Catholics who voted Yes must repent to be worthy of communion: bishop
Catholics who voted Yes must go to confession before they can receive communion, according to a controversial bishop.
Waterford and Lismore Bishop Alphonsus Cullinan said Yes voters would "have to answer" for their decision.
The comments are the latest in a series by Church figures to come out against 'a-la-carte Catholicism'. The bishop said Ireland had accepted "euthanasia" by allowing abortion in the country.
Some 66.4pc of voters were in favour of repealing the amendment - but the figure was almost 70pc in Bishop Cullinan's diocese of Co Waterford.
Speaking to WLRFM yesterday, Bishop Cullinan said people could not claim ignorance over the issue and must tell priests they got it wrong.
He said "no priest can know" if a person looking to receive communion has gone for confession. The bishop would not go into whether he would give communion to someone who had voted Yes and not repented.
But he said: "They should examine their conscience, they should talk to the priest, they should go to confession.
"If somebody has something that they are unsure about…St Paul says very clearly in scripture that to receive holy communion unworthily is a very serious matter for which you will have to answer."
Bishop Cullinan said if he knew a person had voted Yes and had not gone to confession, it would be "something that I would like to talk to that person [about]".
Asked if he would refuse communion to a Yes-voting Catholic who he knew had not repented, he said: "On the spot that is a totally different matter, because then you are politicising the actual Mass itself, very awkward situation that you don't want to get into."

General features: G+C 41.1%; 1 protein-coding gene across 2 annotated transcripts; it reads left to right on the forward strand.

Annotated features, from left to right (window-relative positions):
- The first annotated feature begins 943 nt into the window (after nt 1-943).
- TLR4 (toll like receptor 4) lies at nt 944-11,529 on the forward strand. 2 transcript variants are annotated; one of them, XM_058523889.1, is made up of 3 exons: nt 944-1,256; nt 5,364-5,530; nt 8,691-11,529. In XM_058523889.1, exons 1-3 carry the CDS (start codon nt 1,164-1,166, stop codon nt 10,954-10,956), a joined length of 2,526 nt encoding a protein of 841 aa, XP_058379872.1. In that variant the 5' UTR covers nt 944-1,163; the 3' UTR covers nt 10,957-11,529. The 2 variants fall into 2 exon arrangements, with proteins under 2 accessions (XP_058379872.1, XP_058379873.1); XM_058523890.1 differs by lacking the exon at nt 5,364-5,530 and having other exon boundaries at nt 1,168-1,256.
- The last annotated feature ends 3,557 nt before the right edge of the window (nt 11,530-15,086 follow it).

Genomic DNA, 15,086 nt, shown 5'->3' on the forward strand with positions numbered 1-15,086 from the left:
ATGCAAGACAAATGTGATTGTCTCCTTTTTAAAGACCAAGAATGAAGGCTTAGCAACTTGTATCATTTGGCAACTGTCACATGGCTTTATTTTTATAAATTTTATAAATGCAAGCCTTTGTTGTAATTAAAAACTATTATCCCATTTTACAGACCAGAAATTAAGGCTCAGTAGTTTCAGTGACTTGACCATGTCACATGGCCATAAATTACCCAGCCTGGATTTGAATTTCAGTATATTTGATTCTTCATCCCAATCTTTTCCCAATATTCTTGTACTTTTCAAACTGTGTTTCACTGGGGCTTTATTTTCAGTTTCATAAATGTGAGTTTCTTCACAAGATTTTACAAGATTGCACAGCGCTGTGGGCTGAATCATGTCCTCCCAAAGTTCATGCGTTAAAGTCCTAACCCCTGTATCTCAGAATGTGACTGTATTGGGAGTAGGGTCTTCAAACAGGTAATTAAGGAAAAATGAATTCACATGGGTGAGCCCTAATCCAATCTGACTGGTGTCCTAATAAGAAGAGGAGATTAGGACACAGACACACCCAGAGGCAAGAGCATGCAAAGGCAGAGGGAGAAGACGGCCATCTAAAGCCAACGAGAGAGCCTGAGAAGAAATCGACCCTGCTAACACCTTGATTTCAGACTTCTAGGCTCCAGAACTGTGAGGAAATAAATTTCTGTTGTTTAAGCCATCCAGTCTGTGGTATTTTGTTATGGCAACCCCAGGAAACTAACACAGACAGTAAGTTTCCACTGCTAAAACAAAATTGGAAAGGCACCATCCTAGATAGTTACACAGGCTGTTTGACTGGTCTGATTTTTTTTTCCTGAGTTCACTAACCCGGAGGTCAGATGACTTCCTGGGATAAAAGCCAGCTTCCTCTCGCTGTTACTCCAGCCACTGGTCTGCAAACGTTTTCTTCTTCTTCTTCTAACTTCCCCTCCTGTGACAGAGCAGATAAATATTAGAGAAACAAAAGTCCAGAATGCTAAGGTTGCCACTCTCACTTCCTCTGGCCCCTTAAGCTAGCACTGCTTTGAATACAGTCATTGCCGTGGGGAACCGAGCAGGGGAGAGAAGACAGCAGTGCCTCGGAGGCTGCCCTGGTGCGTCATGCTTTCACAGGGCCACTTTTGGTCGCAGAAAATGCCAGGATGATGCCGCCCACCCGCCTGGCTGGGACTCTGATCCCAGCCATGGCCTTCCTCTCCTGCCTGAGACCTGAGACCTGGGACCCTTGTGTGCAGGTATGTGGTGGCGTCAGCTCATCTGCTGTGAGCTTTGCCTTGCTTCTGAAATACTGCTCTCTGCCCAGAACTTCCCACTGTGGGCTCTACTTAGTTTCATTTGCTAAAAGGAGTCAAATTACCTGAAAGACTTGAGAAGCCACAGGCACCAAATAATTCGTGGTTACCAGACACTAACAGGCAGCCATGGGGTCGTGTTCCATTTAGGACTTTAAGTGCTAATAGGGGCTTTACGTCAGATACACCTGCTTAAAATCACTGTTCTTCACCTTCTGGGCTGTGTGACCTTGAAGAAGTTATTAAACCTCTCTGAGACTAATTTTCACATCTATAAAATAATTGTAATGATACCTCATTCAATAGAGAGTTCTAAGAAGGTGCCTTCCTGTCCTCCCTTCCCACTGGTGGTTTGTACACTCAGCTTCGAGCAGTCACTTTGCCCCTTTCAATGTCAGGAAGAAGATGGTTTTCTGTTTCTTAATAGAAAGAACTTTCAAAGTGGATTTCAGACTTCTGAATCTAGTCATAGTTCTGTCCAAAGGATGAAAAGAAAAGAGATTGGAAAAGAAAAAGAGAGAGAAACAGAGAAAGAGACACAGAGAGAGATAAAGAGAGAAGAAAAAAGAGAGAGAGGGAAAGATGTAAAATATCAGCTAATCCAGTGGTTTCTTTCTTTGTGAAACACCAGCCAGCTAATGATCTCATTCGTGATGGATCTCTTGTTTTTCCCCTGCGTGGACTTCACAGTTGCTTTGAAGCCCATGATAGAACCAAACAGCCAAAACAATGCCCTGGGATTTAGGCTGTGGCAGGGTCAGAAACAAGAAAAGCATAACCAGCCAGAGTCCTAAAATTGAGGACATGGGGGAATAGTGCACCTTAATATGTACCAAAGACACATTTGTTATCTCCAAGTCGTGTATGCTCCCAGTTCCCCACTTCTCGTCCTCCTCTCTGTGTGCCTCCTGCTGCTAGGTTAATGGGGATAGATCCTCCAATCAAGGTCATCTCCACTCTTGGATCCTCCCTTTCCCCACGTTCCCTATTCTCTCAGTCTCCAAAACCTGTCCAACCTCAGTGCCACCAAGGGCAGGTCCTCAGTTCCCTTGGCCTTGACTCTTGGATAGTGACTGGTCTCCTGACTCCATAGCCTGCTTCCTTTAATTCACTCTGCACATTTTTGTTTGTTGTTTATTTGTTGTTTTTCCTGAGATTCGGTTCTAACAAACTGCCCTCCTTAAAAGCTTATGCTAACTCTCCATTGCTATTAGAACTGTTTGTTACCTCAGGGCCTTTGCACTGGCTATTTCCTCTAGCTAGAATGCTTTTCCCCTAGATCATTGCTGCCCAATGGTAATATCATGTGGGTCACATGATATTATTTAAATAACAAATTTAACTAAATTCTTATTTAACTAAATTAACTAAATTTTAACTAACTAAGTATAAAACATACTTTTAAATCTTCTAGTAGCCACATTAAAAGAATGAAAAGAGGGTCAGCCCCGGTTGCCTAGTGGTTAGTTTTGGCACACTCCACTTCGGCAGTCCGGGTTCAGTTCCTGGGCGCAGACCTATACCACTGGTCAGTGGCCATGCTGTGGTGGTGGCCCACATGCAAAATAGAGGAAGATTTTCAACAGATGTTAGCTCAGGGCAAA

The bishop said he agreed with Bishop Kevin Doran that Yes voters should go to confession following the referendum.
Speaking about the large percentage of people who felt they were well-informed on the issue after voting, the bishop said: "People cannot claim ignorance. If they do, it's culpable ignorance.
"If they do it's very a serious issue. If people have knowingly and willingly voted Yes, well then they have to examine their conscience and go before the Lord and say 'Lord, we got this wrong'. I do believe that," he said.
"Let's face it, euthanasia has now been accepted, in the sense that we have accepted, the majority of the Irish people have accepted, that some life is not worthy of life," he added.
Bishop Cullinan added that he was "horrified" to see "jumping, roaring and cheering" at Dublin Castle following the result.
Earlier this week, Bishop of Elphin Kevin Doran had also said Catholic Yes voters should go to confession.
He insisted Catholics who confessed to voting Yes in the referendum would be treated with the same compassion as "any other penitent".
"What happens in the confessional of course is absolutely between the priest and the penitent," he said.
Bishop Cullinan caused controversy last year when he claimed that the HPV vaccine offers "no absolute guarantee" of "full protection" against cervical cancer and said that it could lead to promiscuity.
However, he later apologised for the comments, saying that he was not "fully informed" on the vaccination programme and he could see how HPV vaccines can contribute greatly to lowering the rate of cervical cancer.
Meanwhile, a leading Catholic theologian has said that the moral authority of the Church is in tatters.
Fr Gerry O'Hanlon, former Provincial of the Jesuit Order, said there was now a huge gulf between priests and the people.
"There is an opportunity to do something about it, but not if we put our heads in the sand like an ostrich."
The theologian criticised Bishop Doran for immediately coming out and urging Yes voters to go to confession.
The Jesuit priest said: "It doesn't respect the conscience of people, and it adds to the notion of the Church as anti-woman."
"It fires up anger in reaction," he added.